Seven of 13 biomethanisation plants revived

The biomethanisation plant at Varthur.   | Photo Credit: Handout E Mail

The Bruhat Bengaluru Mahanagara Palike (BBMP) has revived seven biomethanisation plants in West, South and Yelahanka zones. This is one of the steps to push for decentralised processing of waste and reduce dependence on landfills under the Namma Kasa Namma Jawabdari (Our Waste Our Responsibility) programme.

The biomethanisation plants — each with a five-tonne capacity — were set up in different parts of the city between April 2014 and July 2015 to process organic waste. The electricity generated from biogas would be used to power street lights.

BBMP’s Special Commissioner (Solid Waste Management) D. Randeep confirmed that the seven plants have been made functional and will soon start receiving five tonnes of waste per day. “We are targeting on restarting the remaining six by the end of December. With all 13 plants operational, we will be able to handle 65 tonnes per day of waste in a decentralised manner,” he said.

Initially, the plants were being managed by two agencies – Ashoka Biogreen Pvt. Ltd. and Mailhem Engineers Pvt. Ltd. While the contract of Mailhem ended, the plants managed by Ashoka Biogreen were shut down reportedly due to non-payment of bills. The issue went to arbitration and was recently resolved, prompting BBMP to revive the biomethanisation plants. Operations will be split between the two companies.

More bio-CNG plants on the cards

The BBMP is looking to set up four bio-CNG plants with processing capacity of 10 tonnes per day, and a smaller unit with a capacity to process five tonnes per day, which will be set up at Kalika Kendra in Bommanahalli zone.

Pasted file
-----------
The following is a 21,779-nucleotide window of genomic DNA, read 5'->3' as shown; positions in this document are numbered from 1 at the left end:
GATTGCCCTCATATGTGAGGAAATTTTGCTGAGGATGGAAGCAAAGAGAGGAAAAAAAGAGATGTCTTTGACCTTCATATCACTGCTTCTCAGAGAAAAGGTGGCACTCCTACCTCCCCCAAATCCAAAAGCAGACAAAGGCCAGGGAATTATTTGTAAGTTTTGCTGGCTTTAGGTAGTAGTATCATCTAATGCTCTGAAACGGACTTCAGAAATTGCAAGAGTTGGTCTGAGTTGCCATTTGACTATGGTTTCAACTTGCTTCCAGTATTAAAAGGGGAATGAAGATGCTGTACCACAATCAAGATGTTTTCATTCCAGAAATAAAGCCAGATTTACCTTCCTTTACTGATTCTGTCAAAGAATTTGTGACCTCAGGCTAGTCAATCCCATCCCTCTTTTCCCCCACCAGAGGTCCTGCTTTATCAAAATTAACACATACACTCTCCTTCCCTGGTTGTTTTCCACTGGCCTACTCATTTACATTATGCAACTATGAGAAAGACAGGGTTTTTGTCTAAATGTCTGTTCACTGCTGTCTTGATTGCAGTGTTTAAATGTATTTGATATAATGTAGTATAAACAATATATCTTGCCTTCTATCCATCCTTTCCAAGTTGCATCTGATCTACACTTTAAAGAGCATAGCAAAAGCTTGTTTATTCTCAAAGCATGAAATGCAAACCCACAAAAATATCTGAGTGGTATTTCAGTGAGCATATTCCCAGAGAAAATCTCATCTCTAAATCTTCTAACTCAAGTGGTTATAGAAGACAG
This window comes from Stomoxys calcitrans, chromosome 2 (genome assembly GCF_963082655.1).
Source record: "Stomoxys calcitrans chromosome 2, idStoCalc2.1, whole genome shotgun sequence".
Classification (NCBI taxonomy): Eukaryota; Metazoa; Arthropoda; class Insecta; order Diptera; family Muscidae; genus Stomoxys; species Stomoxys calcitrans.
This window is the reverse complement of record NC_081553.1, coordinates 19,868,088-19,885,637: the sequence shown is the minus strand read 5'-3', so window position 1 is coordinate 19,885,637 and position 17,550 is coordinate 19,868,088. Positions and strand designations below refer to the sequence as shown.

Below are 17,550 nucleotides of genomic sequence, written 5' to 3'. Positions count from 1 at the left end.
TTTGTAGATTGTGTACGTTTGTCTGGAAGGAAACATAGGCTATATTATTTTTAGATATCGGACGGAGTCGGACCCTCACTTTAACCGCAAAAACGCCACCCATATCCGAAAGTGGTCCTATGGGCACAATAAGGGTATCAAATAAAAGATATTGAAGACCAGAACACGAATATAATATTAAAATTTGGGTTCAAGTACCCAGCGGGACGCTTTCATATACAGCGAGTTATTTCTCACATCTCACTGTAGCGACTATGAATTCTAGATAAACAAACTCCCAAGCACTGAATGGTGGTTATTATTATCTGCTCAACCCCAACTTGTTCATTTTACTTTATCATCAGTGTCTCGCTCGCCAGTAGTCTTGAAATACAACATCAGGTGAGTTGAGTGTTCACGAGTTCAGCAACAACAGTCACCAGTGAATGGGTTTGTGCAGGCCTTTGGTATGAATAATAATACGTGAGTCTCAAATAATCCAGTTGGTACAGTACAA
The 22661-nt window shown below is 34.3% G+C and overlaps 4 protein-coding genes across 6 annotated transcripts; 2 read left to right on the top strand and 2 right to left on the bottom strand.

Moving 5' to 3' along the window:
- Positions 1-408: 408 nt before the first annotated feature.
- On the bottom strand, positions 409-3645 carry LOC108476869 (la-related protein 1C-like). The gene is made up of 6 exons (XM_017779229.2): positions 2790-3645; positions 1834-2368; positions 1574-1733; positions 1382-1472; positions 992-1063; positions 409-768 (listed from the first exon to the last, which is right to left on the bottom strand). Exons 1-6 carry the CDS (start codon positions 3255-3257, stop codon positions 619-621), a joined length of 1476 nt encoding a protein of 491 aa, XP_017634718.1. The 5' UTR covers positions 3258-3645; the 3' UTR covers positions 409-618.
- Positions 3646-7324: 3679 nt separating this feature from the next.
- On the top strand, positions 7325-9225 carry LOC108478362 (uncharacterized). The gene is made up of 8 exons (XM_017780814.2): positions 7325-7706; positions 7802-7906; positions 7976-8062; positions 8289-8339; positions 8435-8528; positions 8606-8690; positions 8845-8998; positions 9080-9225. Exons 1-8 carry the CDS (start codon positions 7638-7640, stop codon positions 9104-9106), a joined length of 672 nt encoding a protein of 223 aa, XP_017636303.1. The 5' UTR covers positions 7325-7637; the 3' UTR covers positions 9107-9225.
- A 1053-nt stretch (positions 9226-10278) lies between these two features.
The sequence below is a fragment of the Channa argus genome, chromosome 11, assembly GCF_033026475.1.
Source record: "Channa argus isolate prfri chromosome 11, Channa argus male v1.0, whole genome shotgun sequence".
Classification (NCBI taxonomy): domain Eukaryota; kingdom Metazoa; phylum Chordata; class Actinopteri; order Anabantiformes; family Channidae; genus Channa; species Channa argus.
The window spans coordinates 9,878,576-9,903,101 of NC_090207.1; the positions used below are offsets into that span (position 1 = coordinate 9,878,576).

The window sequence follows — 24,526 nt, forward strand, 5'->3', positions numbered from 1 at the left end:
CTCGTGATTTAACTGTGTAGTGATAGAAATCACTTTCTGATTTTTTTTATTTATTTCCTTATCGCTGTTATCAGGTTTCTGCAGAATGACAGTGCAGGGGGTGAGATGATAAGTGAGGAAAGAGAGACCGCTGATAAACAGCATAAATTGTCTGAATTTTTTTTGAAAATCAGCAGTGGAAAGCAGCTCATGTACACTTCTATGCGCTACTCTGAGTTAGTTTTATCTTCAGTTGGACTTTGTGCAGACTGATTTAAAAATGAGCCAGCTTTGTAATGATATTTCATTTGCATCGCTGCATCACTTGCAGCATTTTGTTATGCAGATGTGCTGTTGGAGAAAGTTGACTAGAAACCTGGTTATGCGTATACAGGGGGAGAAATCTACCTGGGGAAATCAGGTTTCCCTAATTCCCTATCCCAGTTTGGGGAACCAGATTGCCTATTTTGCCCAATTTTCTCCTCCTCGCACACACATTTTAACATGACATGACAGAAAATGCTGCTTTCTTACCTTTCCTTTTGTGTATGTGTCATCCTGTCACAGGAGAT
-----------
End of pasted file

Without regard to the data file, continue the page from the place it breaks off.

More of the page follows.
“There already is one operational bio-CNG plant with a 10-tonne per day capacity at Koramangala. However, it is operating at only four tonnes per day,” said a senior civic official.

He cited another initiative, MobiTrash, a start-up that uses a mobile van to compost up to one tonne of waste per day in Sanjaynagar ward.

Mr. Randeep said five processing plants, excluding Lingadheeranahalli that has been stayed by the National Green Tribunal, are receiving 600 tonnes of wet waste per day. With decentralised processing, part of the 600 tonnes can be processed in the biomethanisation plants.

“It is a win-win situation for the BBMP. Having decentralised plants will add pressure to increase segregation. With increased segregation, we will need more decentralised processing plants in the city,” he added.

Segregation at source drops to 30%

The success of the Bruhat Bengaluru Mahanagara Palike’s ambitious revival of its biomethanisation plants depend on effective segregation of waste at source. This remains a stumbling block as BBMP sources admitted that segregation levels, which were once nearly 45%, have now come down to around 30%.

The civic body, in its road map for solid waste management, had targeted 100% segregation by the end of this year.

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Printable version | Feb 26, 2021 11:38:54 AM |

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